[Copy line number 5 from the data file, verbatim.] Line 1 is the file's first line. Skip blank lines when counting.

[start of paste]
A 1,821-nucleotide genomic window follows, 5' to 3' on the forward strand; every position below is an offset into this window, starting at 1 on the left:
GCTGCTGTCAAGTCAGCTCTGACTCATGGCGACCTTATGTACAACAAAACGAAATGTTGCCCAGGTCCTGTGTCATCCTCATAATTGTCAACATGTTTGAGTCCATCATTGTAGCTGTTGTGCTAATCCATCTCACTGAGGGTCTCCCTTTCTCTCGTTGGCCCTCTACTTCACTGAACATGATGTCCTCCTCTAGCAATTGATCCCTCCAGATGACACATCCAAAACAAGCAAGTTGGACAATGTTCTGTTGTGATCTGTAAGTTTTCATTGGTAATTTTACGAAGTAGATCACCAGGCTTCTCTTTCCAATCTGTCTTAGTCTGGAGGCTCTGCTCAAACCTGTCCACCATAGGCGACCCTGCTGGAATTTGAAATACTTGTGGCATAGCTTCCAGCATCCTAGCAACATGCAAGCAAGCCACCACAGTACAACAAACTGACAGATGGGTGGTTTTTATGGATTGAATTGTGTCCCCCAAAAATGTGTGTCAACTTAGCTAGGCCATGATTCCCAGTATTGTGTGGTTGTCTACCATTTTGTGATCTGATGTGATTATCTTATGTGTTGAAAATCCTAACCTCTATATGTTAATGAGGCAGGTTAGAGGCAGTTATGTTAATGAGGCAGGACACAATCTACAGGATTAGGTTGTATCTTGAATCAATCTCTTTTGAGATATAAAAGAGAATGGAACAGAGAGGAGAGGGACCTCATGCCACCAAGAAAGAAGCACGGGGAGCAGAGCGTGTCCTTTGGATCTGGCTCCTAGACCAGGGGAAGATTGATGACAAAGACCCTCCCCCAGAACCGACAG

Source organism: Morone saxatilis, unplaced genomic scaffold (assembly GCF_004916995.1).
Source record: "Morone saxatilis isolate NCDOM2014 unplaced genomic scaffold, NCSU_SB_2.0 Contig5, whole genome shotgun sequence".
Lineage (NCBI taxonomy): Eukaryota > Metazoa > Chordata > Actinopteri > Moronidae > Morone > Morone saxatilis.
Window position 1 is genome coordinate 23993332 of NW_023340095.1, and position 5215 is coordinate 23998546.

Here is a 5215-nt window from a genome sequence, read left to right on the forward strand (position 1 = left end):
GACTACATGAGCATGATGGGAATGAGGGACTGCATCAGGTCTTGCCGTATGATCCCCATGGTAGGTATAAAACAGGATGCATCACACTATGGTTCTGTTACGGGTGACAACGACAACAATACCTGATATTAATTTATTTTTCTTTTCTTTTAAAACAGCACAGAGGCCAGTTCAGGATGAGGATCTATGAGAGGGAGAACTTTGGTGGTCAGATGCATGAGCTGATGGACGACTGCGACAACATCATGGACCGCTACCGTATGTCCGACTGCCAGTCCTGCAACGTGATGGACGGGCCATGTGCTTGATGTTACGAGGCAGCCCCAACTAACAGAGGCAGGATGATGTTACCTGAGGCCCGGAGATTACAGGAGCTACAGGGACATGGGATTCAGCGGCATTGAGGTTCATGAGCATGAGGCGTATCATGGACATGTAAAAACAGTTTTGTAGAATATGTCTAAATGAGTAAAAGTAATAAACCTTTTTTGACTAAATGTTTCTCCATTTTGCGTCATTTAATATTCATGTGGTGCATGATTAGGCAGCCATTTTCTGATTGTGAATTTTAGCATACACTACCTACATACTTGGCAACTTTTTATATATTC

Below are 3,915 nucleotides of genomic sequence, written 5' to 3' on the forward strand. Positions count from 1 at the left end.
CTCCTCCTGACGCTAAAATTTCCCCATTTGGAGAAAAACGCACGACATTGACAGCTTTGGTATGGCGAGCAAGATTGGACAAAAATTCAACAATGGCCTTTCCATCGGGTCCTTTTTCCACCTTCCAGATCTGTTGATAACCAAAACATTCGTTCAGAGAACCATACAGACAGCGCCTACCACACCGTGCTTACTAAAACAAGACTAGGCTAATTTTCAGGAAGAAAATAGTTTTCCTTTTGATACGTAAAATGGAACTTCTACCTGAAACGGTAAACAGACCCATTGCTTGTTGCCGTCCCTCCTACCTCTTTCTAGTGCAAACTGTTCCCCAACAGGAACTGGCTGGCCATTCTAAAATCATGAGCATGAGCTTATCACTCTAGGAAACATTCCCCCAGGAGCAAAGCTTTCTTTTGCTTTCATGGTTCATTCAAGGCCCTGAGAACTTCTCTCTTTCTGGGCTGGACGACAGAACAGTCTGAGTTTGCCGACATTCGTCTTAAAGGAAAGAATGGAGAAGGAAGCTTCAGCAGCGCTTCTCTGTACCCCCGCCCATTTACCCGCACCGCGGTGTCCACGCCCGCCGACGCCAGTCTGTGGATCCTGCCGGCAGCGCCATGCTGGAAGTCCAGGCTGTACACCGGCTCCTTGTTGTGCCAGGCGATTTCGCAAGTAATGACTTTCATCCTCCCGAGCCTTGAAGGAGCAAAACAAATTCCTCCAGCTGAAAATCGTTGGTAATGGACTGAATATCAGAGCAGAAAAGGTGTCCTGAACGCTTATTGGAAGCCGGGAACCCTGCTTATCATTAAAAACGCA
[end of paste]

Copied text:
Lineage (NCBI taxonomy): Eukaryota > Metazoa > Chordata > Actinopteri > Moronidae > Morone > Morone saxatilis.